When people think of renovating a garage space, it can seem like a very daunting process to take on; If you’ve chosen a DIY solution to save money, it can be even more intimidating. At Garage Flooring LLC, we know the best way to begin the process is just taking it one step at a time. Once you’ve started the process by doing your research and looking up all your different flooring choices, budgeted and priced out how much it will all be, planned the layout of your garage’s design and gathered your materials – getting your installation started is next. What you need to do to get started depends, of course, on which kind of flooring you’ll be installing.
We’re focusing on the beginning phases of applying garage floor coatings specifically. The beginning of this process deserves its own entire article because if you make a mistake in the prep process for garage floor coatings, it could mean needing to do the process all over again and paying for expensive repairs. Here’s a comprehensive guide on how to begin the process of installing your new garage coating.
Test the Floors
Garage floor coatings only work if they can bind to the concrete. If the concrete is contaminated with oil, grease, wax, silicone, concrete additives like curing compounds, bond-breaking agents, chemical hardeners, previously applied sealers, old paint, or if the concrete has a moisture problem, the coating you plan on adding won’t stick. This is why you need to first test the floors to find out what state they’re in if coatings will even be able to stick to the floors as they are and if not, what type of prep you will need to do.
Test for previously existing sealers, curing compounds, grease, oil and other materials. If these are present, they would make the floor too dense for a primer to penetrate. Using water is effective at testing for these. If water beads up on the surface, that means it is sealed. If this occurs, you know you will need to take steps to remove previously existing materials.
You’ll also need to test for any moisture that might be present. If a surface is coated while there is moisture locked into the concrete, it has nowhere to go and will result in bubbling and warping which will compromise the bonding and cause the entire project to fail. Locking in that moisture also ensures the growth of mold underfoot. There are a number of ways to test for moisture – you can use a calcium chloride kit, a relative humidity meter, or, you can do a DIY test with supplies at home involving duct tape and clear plastic sheeting. You would cut the clear plastic sheeting, tape the plastic to the concrete using duct tape firmly, wait 48 hours and then check the plastic to see if there is any moisture beading up on the inside.
Prepare the Garage Floor Surface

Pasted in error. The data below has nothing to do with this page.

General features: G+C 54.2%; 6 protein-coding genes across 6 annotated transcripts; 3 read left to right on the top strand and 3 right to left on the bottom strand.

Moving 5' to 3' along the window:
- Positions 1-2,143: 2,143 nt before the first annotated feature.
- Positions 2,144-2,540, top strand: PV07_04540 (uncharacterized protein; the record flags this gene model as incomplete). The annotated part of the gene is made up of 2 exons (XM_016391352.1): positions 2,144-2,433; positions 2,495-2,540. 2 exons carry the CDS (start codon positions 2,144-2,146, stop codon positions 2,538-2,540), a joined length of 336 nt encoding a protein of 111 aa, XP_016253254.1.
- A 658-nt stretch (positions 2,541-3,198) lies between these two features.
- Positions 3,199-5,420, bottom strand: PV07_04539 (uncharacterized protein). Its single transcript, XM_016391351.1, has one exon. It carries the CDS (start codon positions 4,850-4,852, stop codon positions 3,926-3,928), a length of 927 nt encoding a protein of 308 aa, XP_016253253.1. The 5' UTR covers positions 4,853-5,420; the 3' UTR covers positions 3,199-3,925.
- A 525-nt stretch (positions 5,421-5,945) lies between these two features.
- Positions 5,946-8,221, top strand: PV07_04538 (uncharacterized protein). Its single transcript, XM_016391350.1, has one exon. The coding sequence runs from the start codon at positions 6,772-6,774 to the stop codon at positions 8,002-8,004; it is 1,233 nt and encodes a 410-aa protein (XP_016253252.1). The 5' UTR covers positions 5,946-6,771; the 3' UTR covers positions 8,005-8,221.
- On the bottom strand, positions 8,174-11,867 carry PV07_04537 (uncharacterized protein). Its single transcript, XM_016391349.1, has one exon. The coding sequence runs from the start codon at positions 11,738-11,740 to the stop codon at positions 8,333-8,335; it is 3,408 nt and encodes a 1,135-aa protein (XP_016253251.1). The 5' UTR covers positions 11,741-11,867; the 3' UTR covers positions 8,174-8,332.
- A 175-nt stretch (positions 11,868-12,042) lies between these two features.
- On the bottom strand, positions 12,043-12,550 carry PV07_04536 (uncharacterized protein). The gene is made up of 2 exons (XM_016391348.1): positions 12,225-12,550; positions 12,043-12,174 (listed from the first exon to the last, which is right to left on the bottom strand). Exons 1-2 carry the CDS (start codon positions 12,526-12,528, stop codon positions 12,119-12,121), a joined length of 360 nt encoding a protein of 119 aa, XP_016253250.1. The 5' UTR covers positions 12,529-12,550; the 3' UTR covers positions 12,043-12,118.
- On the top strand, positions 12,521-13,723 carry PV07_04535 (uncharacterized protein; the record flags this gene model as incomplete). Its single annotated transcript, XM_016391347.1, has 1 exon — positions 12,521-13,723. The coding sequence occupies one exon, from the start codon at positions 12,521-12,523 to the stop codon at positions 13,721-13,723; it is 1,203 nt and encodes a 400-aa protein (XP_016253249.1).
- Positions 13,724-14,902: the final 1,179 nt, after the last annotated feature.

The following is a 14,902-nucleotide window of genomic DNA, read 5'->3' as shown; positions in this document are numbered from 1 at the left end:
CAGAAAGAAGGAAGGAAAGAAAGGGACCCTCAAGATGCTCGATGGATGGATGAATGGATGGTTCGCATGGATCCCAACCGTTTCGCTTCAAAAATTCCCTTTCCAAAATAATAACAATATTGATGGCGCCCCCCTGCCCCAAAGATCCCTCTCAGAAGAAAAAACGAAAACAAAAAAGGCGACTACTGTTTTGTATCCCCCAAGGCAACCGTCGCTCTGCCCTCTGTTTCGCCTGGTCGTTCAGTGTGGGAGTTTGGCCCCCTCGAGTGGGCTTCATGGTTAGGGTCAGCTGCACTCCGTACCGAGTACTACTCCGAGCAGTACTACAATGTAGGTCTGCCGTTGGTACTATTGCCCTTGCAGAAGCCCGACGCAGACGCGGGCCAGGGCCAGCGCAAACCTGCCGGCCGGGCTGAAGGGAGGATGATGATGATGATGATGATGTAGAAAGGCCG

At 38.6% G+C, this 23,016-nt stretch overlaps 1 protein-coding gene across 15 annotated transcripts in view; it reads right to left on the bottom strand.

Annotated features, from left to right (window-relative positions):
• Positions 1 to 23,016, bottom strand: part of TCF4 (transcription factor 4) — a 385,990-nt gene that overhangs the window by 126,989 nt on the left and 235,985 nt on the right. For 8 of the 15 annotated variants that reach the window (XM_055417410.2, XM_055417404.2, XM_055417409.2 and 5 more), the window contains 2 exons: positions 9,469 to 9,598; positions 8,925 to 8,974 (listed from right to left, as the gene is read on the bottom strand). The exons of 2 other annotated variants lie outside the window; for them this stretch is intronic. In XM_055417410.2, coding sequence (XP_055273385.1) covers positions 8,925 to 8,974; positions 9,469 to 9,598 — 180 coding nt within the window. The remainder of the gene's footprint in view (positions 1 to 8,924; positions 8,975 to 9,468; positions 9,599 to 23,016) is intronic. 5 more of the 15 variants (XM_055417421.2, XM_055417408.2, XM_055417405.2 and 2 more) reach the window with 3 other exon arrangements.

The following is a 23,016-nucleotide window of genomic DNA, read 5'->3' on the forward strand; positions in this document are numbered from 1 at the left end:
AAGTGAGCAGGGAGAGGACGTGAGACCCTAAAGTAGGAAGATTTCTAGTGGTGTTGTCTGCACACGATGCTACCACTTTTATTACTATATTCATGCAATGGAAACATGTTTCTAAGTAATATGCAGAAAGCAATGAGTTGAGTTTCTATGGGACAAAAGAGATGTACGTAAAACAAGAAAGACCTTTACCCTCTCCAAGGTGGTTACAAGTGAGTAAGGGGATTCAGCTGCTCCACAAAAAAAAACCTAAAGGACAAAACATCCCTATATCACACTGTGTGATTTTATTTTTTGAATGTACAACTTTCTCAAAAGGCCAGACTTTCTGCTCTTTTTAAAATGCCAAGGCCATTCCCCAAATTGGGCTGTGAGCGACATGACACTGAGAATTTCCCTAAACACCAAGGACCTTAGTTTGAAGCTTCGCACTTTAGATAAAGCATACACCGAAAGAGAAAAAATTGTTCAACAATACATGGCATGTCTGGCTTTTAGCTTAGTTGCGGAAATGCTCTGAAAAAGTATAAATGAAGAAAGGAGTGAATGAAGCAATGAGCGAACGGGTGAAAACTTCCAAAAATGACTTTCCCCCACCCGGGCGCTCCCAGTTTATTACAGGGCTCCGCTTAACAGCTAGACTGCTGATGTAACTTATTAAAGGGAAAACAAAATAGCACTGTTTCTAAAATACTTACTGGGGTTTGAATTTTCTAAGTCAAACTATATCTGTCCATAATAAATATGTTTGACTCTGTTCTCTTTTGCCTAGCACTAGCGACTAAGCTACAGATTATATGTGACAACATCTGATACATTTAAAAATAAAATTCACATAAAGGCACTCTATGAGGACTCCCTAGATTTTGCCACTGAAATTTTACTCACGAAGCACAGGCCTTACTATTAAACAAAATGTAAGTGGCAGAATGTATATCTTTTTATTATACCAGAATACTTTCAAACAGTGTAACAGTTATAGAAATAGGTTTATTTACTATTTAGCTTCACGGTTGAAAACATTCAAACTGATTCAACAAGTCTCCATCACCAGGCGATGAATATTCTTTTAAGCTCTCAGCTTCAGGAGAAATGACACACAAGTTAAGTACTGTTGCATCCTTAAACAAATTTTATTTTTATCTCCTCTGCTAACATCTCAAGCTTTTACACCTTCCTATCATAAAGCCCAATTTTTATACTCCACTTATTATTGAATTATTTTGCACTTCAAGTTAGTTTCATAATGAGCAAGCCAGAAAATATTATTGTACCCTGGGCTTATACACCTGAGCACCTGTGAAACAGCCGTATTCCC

The next step after testing is removing any contaminants thoroughly from the garage floor surface. This is key to ensuring that your coating application doesn’t fail. Making sure this step is done correctly will allow the coating to penetrate the concrete and bind to the surface properly.
Now the question is how to prepare the surface? The majority of surfaces will need either mechanical grinding or acid etching. Mechanical grinding blasts through contaminants in the concrete’s surface like concrete additives, any traces of previous sealers, etc.
With acid etch, a.k.a. Muriatic acid/hydrochloric acid that is meant to abrade the surface, you mix the acid in a 3 or 4:1 ratio with water in a plastic bucket (not metal, as it will corrode) – be sure to add acid to water and not the other way around, as splashing can cause serious injuries. You’ll need to wear protective gear like gloves, long sleeves, goggles, a face mask, etc. Be sure that if there is any oil/grease present in the floor prior to etching, you use a degreaser to remove it; remove obstructions and clean the floor thoroughly. When applying the acid, be sure to use a watering can or sprayer to evenly distribute it onto the floor. You must allow the acid to react with the floor for 2-15 minutes. You’ll know its working if it opens porous holes in the concrete, evenly across the whole space. The next step is neutralization to stop the reaction, and then rinsing the floor.
There is an easier option for people who will be applying polyurea or high solids epoxy kits. Eco-etch is a safer, simpler acid solution that doesn’t corrode metal and is less dangerous to work with. It is an alternative to the regular muriatic acid. The added perk is less work – this product also lightly cleans the floors as it etches. For 100% solids, grinding is recommended.
After this step, the rest of the process, whether it’s applying your sealant or epoxy, is ready to be carried out.